Pantelleria is a small Italian island in the Mediterranean Sea, halfway between Sicily and Tunisia, with a land surface smaller than that of the city of Florence. Visitors go there for the wonderful sea and its deep blue coves, they choose it for the trekking in the mountains overlooking the stretch of water as far as the eye can see, the cliffs and its black lava glimpses.
One of the loveliest definitions with which it has been described is probably ‘Pantelleria è un’isola indecisa” meaning that it is an undecided island. Indeed, it has the rural soul of peasants and a refined style of hidden houses, the food smells of North Africa but with the ingredients of Sicily.
But if you ask anyone what Pantelleria is famous for, the answer will instinctively be unequivocal: capers and passito wine.
On this island, marked by rows of dry-stone walls that look like the lines of a music score and that protect from the force of the wind, low vines and caper plants are cultivated, surviving the dry and always sunny climate typical of this place. Discovering both is a plunge into the ancient and rural history of Pantelleria, where time seems to flow at a different pace from the rest of the world.
Buds, cucunci (caper berry) and leaves: every part of the caper is edible
The origins of the Pantelleria Caper PGI (the Protected Geographical Indication was conferred on it in 1996 to lend value to this product with its unique characteristics) date back to the Greeks and Latins, who were familiar with this plant and used it both for its versatility in cuisine and – it seems – for aphrodisiac properties.
Resistant and combative, the caper plant grows on walls, between crumbling lava rocks and in the most unlikely corners. Harvesting is difficult, carried out exclusively by hand and with such care that it was disappearing over time. Today it is being recovered and valorised thanks to small, tireless, and visionary producers.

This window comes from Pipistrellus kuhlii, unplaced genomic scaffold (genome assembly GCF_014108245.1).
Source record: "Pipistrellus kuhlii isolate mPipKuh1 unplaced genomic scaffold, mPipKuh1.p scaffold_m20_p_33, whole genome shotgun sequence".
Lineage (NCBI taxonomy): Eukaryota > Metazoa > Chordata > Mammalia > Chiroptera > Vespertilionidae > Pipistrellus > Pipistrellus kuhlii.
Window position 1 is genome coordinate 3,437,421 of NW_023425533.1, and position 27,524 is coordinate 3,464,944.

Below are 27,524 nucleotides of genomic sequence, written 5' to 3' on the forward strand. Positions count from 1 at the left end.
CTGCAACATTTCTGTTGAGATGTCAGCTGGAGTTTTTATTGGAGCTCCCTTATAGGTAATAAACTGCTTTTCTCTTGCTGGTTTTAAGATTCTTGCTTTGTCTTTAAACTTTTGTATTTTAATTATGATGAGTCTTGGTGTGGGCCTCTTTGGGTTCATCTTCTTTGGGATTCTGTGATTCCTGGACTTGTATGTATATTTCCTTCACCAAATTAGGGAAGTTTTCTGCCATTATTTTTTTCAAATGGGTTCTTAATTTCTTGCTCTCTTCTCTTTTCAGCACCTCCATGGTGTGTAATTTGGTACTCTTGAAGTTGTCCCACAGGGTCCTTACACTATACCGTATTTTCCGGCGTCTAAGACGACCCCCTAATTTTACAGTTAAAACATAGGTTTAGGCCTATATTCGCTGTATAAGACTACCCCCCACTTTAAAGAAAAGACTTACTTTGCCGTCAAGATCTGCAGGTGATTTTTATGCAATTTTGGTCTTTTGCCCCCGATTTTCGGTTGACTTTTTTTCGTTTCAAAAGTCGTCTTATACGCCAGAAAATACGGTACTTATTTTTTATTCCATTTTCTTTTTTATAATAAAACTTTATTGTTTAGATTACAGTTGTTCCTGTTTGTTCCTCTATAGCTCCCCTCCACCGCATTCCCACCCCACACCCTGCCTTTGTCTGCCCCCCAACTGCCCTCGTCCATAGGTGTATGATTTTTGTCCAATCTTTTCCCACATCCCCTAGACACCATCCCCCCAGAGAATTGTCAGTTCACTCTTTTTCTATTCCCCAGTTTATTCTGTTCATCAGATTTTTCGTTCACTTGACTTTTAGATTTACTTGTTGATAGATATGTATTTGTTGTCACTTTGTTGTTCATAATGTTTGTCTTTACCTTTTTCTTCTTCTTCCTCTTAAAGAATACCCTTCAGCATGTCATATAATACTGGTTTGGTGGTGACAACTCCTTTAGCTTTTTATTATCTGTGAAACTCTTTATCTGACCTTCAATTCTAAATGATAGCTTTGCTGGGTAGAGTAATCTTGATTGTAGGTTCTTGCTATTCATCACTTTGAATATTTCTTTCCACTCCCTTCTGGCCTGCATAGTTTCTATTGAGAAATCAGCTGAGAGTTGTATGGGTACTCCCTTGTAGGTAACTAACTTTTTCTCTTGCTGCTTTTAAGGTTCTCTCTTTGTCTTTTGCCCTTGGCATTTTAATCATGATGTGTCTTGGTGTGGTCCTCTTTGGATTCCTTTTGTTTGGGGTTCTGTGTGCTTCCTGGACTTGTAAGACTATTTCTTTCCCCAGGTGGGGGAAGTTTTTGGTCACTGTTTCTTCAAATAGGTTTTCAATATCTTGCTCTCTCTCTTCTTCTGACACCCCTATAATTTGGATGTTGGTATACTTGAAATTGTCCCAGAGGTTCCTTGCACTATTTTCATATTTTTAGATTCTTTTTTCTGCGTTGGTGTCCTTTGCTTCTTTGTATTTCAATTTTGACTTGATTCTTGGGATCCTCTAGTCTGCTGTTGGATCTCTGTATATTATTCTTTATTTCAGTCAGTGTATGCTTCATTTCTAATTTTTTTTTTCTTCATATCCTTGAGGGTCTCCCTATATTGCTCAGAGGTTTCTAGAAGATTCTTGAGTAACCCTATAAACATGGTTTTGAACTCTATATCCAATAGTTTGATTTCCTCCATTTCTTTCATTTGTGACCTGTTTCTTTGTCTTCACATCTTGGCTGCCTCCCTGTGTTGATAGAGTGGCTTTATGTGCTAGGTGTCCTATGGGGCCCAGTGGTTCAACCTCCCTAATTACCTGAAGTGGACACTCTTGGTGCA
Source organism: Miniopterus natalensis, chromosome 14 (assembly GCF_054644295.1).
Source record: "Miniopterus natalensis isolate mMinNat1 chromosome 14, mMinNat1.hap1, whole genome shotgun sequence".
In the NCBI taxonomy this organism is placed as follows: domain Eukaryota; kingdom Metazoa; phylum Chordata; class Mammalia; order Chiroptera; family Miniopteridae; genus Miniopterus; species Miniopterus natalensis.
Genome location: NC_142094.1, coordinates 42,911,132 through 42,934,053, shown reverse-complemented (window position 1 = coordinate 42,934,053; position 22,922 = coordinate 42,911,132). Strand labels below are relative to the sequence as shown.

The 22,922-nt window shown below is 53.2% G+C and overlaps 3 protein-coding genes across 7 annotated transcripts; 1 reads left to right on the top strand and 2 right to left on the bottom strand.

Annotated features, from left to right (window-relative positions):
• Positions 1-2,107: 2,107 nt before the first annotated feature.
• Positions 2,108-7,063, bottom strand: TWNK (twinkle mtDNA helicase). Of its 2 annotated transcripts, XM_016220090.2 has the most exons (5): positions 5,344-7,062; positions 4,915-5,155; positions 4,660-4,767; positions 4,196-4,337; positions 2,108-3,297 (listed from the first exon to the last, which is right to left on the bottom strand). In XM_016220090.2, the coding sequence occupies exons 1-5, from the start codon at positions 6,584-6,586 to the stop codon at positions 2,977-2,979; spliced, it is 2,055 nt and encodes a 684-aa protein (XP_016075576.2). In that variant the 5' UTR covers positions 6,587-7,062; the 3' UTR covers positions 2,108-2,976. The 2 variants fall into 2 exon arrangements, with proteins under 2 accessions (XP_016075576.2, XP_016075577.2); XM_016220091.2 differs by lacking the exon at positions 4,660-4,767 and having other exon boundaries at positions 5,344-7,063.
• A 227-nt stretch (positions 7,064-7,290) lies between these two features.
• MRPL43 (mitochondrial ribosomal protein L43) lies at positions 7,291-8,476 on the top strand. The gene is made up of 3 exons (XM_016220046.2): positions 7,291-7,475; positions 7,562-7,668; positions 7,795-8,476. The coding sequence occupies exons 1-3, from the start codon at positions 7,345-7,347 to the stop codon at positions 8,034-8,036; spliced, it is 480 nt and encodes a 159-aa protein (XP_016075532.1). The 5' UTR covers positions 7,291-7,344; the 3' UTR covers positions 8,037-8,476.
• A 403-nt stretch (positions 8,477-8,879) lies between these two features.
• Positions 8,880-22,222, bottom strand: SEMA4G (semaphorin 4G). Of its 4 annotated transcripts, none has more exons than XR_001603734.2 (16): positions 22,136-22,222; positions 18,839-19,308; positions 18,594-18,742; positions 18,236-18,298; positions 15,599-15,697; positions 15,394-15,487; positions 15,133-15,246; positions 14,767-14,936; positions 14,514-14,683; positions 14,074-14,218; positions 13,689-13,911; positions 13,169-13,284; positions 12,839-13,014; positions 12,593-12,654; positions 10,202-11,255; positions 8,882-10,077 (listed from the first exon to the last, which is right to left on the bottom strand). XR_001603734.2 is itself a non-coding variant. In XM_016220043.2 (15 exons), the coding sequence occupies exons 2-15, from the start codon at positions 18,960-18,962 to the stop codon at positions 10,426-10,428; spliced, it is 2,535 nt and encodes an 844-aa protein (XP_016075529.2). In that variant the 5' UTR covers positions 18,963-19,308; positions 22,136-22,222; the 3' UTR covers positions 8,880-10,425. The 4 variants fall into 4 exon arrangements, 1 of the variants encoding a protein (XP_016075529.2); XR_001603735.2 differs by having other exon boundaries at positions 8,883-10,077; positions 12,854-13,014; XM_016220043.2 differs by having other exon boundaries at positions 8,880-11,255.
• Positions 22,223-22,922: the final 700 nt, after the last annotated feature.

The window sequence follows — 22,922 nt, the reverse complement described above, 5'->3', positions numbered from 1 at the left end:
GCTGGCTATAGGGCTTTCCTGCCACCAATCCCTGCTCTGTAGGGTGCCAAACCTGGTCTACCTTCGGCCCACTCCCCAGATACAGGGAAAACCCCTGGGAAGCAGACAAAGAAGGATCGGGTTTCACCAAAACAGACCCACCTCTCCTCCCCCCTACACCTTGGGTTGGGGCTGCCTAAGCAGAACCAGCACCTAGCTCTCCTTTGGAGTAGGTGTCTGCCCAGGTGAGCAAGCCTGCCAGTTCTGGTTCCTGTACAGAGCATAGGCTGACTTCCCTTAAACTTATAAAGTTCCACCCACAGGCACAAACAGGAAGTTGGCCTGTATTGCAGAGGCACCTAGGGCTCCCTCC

It is interesting to learn that what is eaten is only the unopened flower bud, but traditionally its fruit – called cucunci or cucungi – and, unusually, the leaves are also eaten on Pantelleria.
The leaves are small (they are just the tops of the long branches) and often used to garnish, given their delicious heart shape, but pickled they become a tasty ingredient, to add to plain dishes like a potato salad.
The other product is cucunci, the fruits of the caper plant. At one time discarded and now rediscovered and appreciated, they are pickled, especially to accompany aperitifs with wines that well tolerate and enhance their flavour (like a Vermentino of Sardinia).
The Pantelleria residents are also very familiar with how to use their mouth-watering resources: when visiting the island, it is a real pleasure for the senses to indulge in the typical Pantelleria salad (made with potatoes, Pachino tomatoes, onion, olives and, of course, capers) or the Pantelleria ‘ammoghio’, a raw tomato sauce in which capers are often added to give body.
The value of these tasty buds is universally appreciated and their versatility in cuisine is extraordinary (by the way, check out our tutorial on how to make caper powder). Capers are appreciated not only in rustic and traditional cuisine, but also by Michelin star chefs and top pastry chefs: Massimiliano Alajmo (one of Italy’s and the world’s most famous Michelin three-star chefs) uses caper powder with coffee in his signature risotto, while the famous pastry chef Ernst Knam has created a praline with capers: white chocolate, coconut, Pantelleria capers and lemon.
Pantelleria has succeeded in giving new life to this product, and the cuisine has understood how to reinterpret it and give it new life. Now it’s your turn! For example, we suggest starting with a traditional Mediterranean recipe that is easy and eye-catching, Sea bass with potatoes, cherry tomatoes, olives and capers.
If talking about capers has made you want to book your next trip to this Sicilian destination, here is some useful information to organise a perfect trip.
How to get there
In summer, there are many flights from across Europe to Trapani, the best airport to then reach the island. There is also the option of taking the ferry, which also leaves Trapani in the evening and reaches Pantelleria in the early morning.
Renting a car
To move around the island, in its narrow and scenic streets, one needs their own vehicle, be it a car or a scooter.
Accommodation on Pantelleria
The best option to experience nature and the local spirit is to look for a dammuso, one of Pantelleria’s typical houses, the result of a mix of Arab civilisation and local rural labour. These are small houses built considering the peculiarities of the land: the wind, the heat, the low rainfall, and the lava. There are quite a few tastefully renovated constructions that seem like any other on the outside but are true masterpieces of design on the inside.
Also, dammusi are often managed by private owners, locals who are happy to offer advice on every nook and cranny of an island of which they are always, truly, proud.